IN THE DRAFT: NASCAR hands down Chase changer

Sep. 11, 2013 @ 05:00 AM

Wow! This past Saturday night in Richmond was everything any race fan could want! Action. Thrills. Lead changes. Pit lane violations. Jimmie Johnson has trouble. Few cautions. Deception. That's the big one!

But someone needed to practice their art of deception before they put it to use.

First of all, I was not able to watch all of the race because of wedding number two out of four this month. It was a beautiful service at Pffeifer University and the reception was really nice. In fact, I could have left and been home in plenty of time to watch, but I was having such a good time with family and friends that it was hard to leave. We got home in time for the last few laps and that was all I needed to see.

As we were driving back I listened to the MRN broadcast and they were constantly giving updates on where the drivers stood in relation to the Chase and that relation to their position on the track. It was changing by the lap. There were around 15 laps left as we came into Goldston and I hurried into the house because I had already told Sue there would be another caution.

Sure enough, about the time I entered the house there it was, the yellow flag was flying. Ryan Newman was leading and that was, at that point, his best chance to get into the Chase. In fact it would guarantee him being in, but Clint Bowyer had other ideas or he was given instructions.

I didn't give what Bowyer did much thought until I saw the replays. See, I was more concerned with NASCAR allowing Carl Edwards to be the first car to the start since he wasn't the leader. I thought the leader had to be the first one back? Apparently it depends on who you are yet again because Edwards was long gone when the green flag flew, but back to Bowyer.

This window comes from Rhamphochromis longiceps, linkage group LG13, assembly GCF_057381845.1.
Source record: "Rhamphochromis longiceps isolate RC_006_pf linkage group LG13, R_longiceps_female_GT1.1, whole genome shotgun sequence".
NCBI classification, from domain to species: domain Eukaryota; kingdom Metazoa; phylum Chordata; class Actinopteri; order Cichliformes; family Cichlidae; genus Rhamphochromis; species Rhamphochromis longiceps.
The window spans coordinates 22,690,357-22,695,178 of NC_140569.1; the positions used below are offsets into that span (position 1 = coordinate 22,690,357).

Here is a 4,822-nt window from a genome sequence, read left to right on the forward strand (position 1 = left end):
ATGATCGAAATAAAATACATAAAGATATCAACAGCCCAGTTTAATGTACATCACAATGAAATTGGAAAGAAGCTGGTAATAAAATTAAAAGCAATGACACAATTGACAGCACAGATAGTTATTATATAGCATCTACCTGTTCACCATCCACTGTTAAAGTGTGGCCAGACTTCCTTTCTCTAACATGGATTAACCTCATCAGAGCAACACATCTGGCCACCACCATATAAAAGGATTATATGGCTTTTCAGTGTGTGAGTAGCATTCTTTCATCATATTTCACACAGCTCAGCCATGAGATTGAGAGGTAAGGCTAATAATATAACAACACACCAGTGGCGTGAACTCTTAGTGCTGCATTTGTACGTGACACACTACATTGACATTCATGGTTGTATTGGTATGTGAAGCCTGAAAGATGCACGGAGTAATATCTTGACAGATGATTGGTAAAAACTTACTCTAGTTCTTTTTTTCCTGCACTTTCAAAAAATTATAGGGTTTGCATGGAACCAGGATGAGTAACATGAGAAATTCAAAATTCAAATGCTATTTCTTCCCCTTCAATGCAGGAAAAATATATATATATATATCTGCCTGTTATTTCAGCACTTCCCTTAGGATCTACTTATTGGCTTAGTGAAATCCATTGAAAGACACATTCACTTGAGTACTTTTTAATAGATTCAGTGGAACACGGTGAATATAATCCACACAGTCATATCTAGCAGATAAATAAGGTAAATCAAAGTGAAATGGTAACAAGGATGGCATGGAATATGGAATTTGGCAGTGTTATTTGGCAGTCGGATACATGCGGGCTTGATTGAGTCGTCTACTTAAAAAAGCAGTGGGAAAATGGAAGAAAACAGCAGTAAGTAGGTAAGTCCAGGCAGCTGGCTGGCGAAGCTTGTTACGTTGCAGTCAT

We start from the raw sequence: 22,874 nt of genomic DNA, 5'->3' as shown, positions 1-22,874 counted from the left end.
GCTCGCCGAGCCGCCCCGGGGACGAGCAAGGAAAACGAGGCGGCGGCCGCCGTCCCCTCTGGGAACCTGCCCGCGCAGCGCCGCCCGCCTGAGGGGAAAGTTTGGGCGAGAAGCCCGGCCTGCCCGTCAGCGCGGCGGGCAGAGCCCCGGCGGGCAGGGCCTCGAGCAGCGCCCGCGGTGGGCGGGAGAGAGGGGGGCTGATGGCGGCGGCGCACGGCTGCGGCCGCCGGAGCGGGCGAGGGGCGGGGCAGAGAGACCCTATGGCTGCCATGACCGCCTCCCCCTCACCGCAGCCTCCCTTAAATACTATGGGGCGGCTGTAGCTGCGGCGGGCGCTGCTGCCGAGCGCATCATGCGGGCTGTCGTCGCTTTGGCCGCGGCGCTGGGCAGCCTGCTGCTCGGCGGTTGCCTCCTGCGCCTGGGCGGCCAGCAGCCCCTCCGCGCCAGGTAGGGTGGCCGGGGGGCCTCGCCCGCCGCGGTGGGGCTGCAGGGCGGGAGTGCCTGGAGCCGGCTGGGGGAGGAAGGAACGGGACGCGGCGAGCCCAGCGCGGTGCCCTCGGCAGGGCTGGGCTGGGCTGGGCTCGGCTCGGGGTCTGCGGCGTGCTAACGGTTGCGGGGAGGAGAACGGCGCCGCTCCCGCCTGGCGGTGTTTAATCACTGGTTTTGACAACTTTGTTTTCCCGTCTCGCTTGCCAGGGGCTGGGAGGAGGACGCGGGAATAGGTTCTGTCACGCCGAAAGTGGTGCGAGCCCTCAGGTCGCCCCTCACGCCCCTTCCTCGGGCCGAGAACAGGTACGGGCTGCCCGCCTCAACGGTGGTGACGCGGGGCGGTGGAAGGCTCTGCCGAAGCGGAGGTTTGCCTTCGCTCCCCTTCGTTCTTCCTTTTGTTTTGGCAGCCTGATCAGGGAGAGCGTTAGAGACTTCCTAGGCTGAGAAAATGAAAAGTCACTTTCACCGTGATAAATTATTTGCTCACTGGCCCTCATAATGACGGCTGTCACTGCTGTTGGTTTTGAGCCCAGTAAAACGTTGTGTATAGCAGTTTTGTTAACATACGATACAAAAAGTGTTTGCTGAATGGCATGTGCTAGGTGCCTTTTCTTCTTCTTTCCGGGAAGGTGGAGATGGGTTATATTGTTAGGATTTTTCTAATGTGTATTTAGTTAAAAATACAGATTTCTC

First of all, these guys can drive. They are so good that they can spin almost at will and especially when someone is telling them what the point situation is and how his teammate needed help. I am sure insubordination was a consideration for Bowyer. If your boss is practically telling you what to do then you do it or risk getting fired. So Bowyer spins out and Brian Vickers rides around 20 to 30 miles per hour slower than anyone and takes an unnecessary pit stop to make sure he finishes in a spot that helps his teammate.

Well, NASCAR heard the cries and I think they did the right thing. After reviewing the race NASCAR determined Michael Waltrip Racing violated Section 12-4 (actions detrimental to stock car racing) and it penalized his three teams with the loss of 50 championship points each. The penalties were assessed following the race Saturday and not after the seeding for the Chase had been determined.

So that means that Martin Truex Jr. is not in the Chase and Newman is. I wondered all day Monday if any penalties would be levied or if NASCAR would just wash its hands of it and say it was just racing.

I think NASCAR did the right thing and restored a little of my confidence in the rules of NASCAR. The same can't be said for Michael Waltrip Racing. It's reputation has been tarnished and the respect I had for them is gone.

So we head to Chicago to begin what will more than likely be a controversial Chase. Wouldn't it be ironic if Newman won the Chase? He has been running well as of late, so don't be surprised! See you after wedding No. 3 and Chicago!